University of Texas at Arlington undergraduate Emmanuel Fordjour was distinguished with one of the 15 2014 United Negro College Fund (UNCF) Merck Science Research Fellowship Awards. The award recognizes outstanding African-American students and postdoctoral leaders, and will grant him a $25,000 scholarship for tuition, housing, and billable fees.
Fordjour, who is majoring in biology and microbiology, will also receive research internship opportunities with the Merck Company Foundation and Merck Global Diversity Inclusion, two of the drivers of the project, as well as travel expenses to orientation and research conferences. Along with the UNCF, the three institutions created the UNCF Merck Science Initiative to help African American undergraduate students who are interested in science to further their science education and potentially pursue science and engineering careers.
To be considered for a UNCF Merck Undergraduate Science Research Scholarship Award, the criteria include being African American, enrolled full-time in any four-year college or university in the United States, being a candidate for a B.S. or a B.A. degree during the current academic year, majoring in life sciences, physical sciences, or engineering, having a minimum GPA of 3.3 on a 4.0 scale, being committed to and eligible for the summer internship at a Merck facility, and being a citizen or permanent resident of the United States.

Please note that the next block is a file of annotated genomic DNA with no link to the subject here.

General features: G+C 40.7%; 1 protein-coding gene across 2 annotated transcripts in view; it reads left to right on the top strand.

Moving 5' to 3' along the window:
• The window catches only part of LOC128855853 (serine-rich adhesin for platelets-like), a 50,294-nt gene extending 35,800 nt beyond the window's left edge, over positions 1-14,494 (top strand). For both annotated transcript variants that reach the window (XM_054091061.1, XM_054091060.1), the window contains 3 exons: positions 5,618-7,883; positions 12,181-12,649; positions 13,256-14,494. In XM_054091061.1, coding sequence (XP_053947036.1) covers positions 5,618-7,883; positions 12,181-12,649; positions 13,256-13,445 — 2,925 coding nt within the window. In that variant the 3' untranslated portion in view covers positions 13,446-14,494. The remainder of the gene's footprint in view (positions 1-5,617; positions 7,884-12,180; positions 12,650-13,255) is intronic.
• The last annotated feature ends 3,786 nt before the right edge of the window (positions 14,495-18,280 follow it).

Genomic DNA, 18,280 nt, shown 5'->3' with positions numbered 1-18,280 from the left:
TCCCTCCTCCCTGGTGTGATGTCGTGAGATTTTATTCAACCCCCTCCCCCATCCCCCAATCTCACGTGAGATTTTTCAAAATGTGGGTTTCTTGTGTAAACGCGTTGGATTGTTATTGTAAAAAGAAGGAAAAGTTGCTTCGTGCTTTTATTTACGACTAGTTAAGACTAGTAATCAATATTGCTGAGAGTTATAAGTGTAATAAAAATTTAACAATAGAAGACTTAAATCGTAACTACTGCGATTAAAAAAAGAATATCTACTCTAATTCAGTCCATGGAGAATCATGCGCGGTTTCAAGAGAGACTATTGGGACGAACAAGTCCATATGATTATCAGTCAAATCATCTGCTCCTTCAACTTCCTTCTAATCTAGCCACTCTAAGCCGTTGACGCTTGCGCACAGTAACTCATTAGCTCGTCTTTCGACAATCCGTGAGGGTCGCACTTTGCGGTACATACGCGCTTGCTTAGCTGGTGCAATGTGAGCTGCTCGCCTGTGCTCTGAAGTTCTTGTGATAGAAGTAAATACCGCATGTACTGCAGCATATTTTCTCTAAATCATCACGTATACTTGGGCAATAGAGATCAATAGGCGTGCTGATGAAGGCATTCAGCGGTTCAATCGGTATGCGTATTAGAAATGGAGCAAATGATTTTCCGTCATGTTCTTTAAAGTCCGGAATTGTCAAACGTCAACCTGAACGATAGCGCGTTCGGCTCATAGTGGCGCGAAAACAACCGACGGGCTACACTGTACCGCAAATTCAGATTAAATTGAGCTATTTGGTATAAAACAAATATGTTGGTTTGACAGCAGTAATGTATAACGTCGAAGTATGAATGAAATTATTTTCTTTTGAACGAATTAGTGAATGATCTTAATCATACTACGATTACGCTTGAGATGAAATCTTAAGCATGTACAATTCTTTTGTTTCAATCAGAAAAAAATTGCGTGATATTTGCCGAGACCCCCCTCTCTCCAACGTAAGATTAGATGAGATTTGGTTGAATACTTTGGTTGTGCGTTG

Fordjour fulfilled all of the criteria and was chosen by a panel based on his GPA, his interest in his own scientific education, and in having a career in scientific research, as well as in his ability to perform in a laboratory environment.
The student plans to graduate from UT Arlington in 2015 and complete a combined M.D./Ph.D. program to become a physician, educator, and researcher. He was recognized with another award early this year, from the Washington D.C.-based Council on Undergraduate Research and the Barry M. Goldwater Foundation. The award was granted for his research with the assistant professor of biology at UT Arlington, Julian Hurdle, on a treatment course for Clostridium difficile infection (CDI), a dangerous and hospital-acquired disease.
CDI is a gram-positive, anaerobic bacterium that can provoke complications from diarrhea to life-threatening inflammation of the colon and is is one of the most common causes of colon infections in the United States. The disease commonly strikes older patients in hospitals or in long-term care facilities and typically occurs after the use of antibiotic medications. However, recent studies show an inversion in the traditional patient population, since the infection as increased among people traditionally not considered high risk, such as younger and healthy individuals without a history of antibiotic use or exposure to health care facilities. It has also become more frequent, severe and difficult to treat. CDI affects more than a half million people every year.
Thanks to the UNCF, Merck, UT Arlington, and Emmanuel Fordjour’s hard work and talent, the student will have the opportunity to tackle Clostridium difficile and other pressing needs in life science research.